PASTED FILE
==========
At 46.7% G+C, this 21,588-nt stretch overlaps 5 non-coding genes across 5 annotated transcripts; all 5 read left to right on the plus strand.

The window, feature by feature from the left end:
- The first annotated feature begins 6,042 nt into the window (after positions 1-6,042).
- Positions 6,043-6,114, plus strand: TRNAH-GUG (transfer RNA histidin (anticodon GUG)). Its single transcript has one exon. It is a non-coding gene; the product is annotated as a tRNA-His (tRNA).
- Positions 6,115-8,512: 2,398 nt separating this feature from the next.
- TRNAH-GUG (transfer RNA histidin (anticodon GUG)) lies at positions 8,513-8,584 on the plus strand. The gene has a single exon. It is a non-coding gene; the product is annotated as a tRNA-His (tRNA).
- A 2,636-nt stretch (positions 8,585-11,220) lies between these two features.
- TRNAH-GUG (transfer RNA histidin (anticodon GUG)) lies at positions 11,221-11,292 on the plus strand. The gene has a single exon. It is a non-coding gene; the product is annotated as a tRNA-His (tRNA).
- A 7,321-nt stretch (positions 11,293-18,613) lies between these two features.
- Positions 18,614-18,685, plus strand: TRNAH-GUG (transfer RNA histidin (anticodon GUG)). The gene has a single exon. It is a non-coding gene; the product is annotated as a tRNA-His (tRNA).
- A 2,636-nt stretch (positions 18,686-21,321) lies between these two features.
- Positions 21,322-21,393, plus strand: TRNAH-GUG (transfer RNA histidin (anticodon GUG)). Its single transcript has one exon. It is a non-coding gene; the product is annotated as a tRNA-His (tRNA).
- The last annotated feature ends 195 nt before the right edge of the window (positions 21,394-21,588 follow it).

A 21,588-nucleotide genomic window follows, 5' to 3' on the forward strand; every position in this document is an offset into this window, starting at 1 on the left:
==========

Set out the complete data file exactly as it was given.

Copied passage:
At 46.7% G+C, this 21,588-nt stretch overlaps 5 non-coding genes across 5 annotated transcripts; all 5 read left to right on the plus strand.

The window, feature by feature from the left end:
- The first annotated feature begins 6,042 nt into the window (after positions 1-6,042).
- Positions 6,043-6,114, plus strand: TRNAH-GUG (transfer RNA histidin (anticodon GUG)). Its single transcript has one exon. It is a non-coding gene; the product is annotated as a tRNA-His (tRNA).
- Positions 6,115-8,512: 2,398 nt separating this feature from the next.
- TRNAH-GUG (transfer RNA histidin (anticodon GUG)) lies at positions 8,513-8,584 on the plus strand. The gene has a single exon. It is a non-coding gene; the product is annotated as a tRNA-His (tRNA).
- A 2,636-nt stretch (positions 8,585-11,220) lies between these two features.
- TRNAH-GUG (transfer RNA histidin (anticodon GUG)) lies at positions 11,221-11,292 on the plus strand. The gene has a single exon. It is a non-coding gene; the product is annotated as a tRNA-His (tRNA).
- A 7,321-nt stretch (positions 11,293-18,613) lies between these two features.
- Positions 18,614-18,685, plus strand: TRNAH-GUG (transfer RNA histidin (anticodon GUG)). The gene has a single exon. It is a non-coding gene; the product is annotated as a tRNA-His (tRNA).
- A 2,636-nt stretch (positions 18,686-21,321) lies between these two features.
- Positions 21,322-21,393, plus strand: TRNAH-GUG (transfer RNA histidin (anticodon GUG)). Its single transcript has one exon. It is a non-coding gene; the product is annotated as a tRNA-His (tRNA).
- The last annotated feature ends 195 nt before the right edge of the window (positions 21,394-21,588 follow it).

A 21,588-nucleotide genomic window follows, 5' to 3' on the forward strand; every position in this document is an offset into this window, starting at 1 on the left: